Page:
Hello world. Every day I take time to survey my surroundings in here. There are people of various ages, sizes, hues, cultures, upbringings, beliefs and a myriad of other things that make everyone uniquely individual. Our obvious commonality is our incarceration. For whatever the reason, we’ve all ended up here for whatever amount of time we were given. We could look at the purpose(s) of the incarceration. In other words, the charge(s). We could also look at the underlying purpose(s) that caused the person to catch the charge(s). However, instead of looking at the apparent purpose, I want to look at the absent purpose. The purpose that wasn’t there, but should’ve been. What I mean is that the vast majority of incarcerated people (men and women alike) were not encouraged to find their purpose before they ran into the situation that led them to prison. Find the thing in life you’re most passionate about; the thing that once you start doing it, you’ll feel like you were born to do it. If you ask a person who is just entering the system what’s their purpose/passion, a very high percentage of them wouldn’t be able to tell you or even care. I used a person just entering as an example because some people find their purpose/passion while incarcerated. Who knows how different these same people’s lives would have been if they’d found their purpose while they were free. That’s not to say that circumstances of life and the decisions they made because of them wouldn’t have still led them to prison or to an undesirable life, however, I do believe that the number of people who still ended up here would be significantly lower. Take me for instance. Typical “hood” upbringing. No biological father or father figure. Raised by numerous women in my family. Short stay in a foster home. Didn’t finish school. Ran the streets and chased girls. Sold and smoked weed. Most of the stereotypical things can be applied to me. The point is that I had nobody to support and encourage me to find my passion, which turned out to be football and writing. I love to write. I write books, poetry, song lyrics, screenplays, legal and personal letters for others and anything else. I like to think I do it well too, but my point is that if I’d been encouraged to find and pursue these passions of mine, I know that I wouldn’t have ended up here. That’s just me personally. Instead, the streets got to me. Enveloped me. Lulled me into a false sense of purpose and belonging. Sadly, I had to discover my purpose while incarcerated. Even as I sit here writing this, I look around and see people whose lives have no purpose. I see people who don’t care and are only interested in hedonistic pursuits. When you look at successful people who come from similar backgrounds as I do, how many of them at some time or another say that whatever it is they’re doing saved their life? They say that because they know that their life could have very easily be the one I live every day. Their life could’ve easily been over already. Their life could’ve easily been perpetual turmoil and catastrophe. Purpose is important in our lives. I don’t mean the purpose your parents or friends or anyone else has assigned to you. A purpose void of passion is merely a task. I’m talking about a purpose you are naturally passionate about. A purpose that you’re self-motivated for. A purpose that you’d strive to complete even if nobody paid you to do it. A purpose that feels more like a burning, insatiable desire and gives you the deepest sense of happiness and satisfaction when you’re in the midst of it. THAT is purpose. THAT is the conduit through which truly feeling alive is transferred. Whether you’re on the street or in prison, I encourage you to explore life enough to find your purpose. You’ll see life through a different lens and the way you move through days will be different. When you find the purpose you’re passionate about, your life will be passionately purposeful and that’s a beautiful thing. Peace.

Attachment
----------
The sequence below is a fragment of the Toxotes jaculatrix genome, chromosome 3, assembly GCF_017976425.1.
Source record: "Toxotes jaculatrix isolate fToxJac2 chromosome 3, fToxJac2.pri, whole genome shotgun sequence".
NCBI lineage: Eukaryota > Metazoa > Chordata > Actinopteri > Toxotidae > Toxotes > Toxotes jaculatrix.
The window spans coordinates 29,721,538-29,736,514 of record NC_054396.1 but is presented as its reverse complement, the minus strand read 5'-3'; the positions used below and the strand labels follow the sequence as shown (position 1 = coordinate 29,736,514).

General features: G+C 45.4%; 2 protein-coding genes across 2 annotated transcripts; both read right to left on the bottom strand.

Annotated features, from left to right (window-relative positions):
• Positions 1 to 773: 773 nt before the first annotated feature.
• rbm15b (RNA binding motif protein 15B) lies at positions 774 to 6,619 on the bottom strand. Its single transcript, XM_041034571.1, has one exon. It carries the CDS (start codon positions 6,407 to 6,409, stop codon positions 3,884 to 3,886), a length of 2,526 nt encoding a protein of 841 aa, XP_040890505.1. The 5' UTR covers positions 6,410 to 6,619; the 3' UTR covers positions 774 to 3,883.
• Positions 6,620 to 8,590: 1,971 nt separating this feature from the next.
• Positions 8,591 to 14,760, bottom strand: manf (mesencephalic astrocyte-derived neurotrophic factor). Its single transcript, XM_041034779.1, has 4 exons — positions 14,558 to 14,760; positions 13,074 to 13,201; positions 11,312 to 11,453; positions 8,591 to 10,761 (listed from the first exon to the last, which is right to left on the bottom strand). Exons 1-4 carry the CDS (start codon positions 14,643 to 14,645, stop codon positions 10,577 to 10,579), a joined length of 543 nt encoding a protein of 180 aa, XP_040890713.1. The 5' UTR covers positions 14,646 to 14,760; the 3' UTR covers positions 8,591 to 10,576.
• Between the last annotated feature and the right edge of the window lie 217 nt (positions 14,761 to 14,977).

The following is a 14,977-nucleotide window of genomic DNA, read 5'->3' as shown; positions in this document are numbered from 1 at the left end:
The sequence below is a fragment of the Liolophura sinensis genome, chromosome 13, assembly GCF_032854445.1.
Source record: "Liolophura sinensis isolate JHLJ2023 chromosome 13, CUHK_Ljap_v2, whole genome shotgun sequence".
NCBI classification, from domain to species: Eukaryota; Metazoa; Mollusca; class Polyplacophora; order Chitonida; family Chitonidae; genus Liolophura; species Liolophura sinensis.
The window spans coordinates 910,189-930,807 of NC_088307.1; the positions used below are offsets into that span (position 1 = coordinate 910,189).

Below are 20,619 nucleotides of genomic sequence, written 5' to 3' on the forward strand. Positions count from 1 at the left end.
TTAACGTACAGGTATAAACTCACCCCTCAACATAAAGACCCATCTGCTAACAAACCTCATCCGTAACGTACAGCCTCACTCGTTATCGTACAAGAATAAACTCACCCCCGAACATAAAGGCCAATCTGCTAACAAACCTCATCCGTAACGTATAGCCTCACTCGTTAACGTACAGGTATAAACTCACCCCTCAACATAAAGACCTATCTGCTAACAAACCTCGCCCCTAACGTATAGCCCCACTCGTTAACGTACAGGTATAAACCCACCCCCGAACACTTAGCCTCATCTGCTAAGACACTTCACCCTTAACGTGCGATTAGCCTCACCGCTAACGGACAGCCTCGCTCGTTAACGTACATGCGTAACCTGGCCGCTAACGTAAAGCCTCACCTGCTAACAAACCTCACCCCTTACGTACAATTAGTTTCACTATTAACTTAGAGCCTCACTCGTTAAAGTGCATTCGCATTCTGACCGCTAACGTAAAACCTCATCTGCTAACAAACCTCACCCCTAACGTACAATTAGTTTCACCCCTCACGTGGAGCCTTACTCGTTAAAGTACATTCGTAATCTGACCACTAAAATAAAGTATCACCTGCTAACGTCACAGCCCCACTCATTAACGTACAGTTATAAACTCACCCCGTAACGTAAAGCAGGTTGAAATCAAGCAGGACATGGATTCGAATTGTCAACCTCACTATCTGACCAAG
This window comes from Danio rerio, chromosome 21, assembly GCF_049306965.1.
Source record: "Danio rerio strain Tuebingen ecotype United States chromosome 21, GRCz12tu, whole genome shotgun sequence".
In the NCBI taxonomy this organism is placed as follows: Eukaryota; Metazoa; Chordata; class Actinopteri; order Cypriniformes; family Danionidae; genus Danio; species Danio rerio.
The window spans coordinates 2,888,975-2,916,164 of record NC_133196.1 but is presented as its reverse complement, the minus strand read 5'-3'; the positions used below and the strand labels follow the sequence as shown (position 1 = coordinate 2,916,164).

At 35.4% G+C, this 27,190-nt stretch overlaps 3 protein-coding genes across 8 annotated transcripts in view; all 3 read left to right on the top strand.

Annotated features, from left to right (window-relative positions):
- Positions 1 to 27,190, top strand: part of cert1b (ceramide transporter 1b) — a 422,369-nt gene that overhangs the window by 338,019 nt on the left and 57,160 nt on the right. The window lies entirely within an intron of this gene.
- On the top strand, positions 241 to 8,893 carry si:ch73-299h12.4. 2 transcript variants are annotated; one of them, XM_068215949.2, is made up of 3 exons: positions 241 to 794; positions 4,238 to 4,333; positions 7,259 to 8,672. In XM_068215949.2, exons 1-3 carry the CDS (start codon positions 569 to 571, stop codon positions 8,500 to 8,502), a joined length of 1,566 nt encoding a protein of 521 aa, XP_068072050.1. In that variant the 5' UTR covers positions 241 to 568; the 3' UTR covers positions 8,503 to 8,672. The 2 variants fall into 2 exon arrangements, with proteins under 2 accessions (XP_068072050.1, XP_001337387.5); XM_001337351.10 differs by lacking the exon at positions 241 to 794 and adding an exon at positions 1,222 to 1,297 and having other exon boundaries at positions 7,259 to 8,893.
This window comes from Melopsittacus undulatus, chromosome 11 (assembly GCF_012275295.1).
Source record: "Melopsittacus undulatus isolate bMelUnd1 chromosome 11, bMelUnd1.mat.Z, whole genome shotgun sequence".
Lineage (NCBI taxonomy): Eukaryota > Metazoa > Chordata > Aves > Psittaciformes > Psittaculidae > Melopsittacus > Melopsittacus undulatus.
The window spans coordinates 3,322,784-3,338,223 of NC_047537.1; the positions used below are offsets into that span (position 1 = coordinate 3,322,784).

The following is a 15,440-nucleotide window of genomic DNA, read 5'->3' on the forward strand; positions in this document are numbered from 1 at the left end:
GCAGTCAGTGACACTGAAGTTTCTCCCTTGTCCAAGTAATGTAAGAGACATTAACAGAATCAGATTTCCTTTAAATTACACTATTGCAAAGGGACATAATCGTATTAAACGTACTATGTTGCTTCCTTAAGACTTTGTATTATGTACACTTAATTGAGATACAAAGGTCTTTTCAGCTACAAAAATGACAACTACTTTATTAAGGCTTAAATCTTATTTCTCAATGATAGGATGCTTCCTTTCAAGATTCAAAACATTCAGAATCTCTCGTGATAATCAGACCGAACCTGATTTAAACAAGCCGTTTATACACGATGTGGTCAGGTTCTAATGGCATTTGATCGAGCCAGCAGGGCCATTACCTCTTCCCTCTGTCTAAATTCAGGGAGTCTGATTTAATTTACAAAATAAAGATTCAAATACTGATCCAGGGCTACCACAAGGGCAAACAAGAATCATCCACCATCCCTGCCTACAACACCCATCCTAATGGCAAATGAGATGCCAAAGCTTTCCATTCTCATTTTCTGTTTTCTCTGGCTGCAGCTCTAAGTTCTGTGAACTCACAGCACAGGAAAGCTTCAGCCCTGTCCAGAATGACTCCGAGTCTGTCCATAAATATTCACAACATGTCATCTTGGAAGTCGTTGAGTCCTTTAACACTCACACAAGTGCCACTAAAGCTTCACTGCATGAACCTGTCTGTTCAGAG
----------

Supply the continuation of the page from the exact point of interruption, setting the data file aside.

Categories: Rodney Fenner